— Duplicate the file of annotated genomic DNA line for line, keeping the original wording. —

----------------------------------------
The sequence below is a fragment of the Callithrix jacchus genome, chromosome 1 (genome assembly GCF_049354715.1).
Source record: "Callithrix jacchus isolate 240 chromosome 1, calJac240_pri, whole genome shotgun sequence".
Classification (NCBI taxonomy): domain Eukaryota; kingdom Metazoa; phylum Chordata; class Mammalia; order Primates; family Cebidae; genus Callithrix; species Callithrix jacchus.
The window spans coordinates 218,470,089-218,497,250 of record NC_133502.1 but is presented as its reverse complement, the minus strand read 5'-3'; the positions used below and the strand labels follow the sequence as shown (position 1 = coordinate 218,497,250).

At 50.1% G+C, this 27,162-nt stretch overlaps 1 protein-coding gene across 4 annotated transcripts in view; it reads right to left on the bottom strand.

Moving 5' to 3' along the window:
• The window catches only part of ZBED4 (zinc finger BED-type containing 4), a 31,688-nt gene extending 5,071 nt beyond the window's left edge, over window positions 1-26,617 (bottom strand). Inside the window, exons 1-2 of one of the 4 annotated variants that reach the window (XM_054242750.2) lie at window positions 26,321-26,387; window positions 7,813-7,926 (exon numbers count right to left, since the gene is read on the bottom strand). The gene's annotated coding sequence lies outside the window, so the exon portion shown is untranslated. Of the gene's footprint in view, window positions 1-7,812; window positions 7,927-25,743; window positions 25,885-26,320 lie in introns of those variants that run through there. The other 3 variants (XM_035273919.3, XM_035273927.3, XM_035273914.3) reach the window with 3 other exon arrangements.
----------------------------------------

The sequence below is a fragment of the Callithrix jacchus genome, chromosome 1 (genome assembly GCF_049354715.1).
Source record: "Callithrix jacchus isolate 240 chromosome 1, calJac240_pri, whole genome shotgun sequence".
Classification (NCBI taxonomy): domain Eukaryota; kingdom Metazoa; phylum Chordata; class Mammalia; order Primates; family Cebidae; genus Callithrix; species Callithrix jacchus.
The window spans coordinates 218,470,089-218,497,250 of record NC_133502.1 but is presented as its reverse complement, the minus strand read 5'-3'; the positions used below and the strand labels follow the sequence as shown (position 1 = coordinate 218,497,250).

At 50.1% G+C, this 27,162-nt stretch overlaps 1 protein-coding gene across 4 annotated transcripts in view; it reads right to left on the bottom strand.

Moving 5' to 3' along the window:
• The window catches only part of ZBED4 (zinc finger BED-type containing 4), a 31,688-nt gene extending 5,071 nt beyond the window's left edge, over window positions 1-26,617 (bottom strand). Inside the window, exons 1-2 of one of the 4 annotated variants that reach the window (XM_054242750.2) lie at window positions 26,321-26,387; window positions 7,813-7,926 (exon numbers count right to left, since the gene is read on the bottom strand). The gene's annotated coding sequence lies outside the window, so the exon portion shown is untranslated. Of the gene's footprint in view, window positions 1-7,812; window positions 7,927-25,743; window positions 25,885-26,320 lie in introns of those variants that run through there. The other 3 variants (XM_035273919.3, XM_035273927.3, XM_035273914.3) reach the window with 3 other exon arrangements.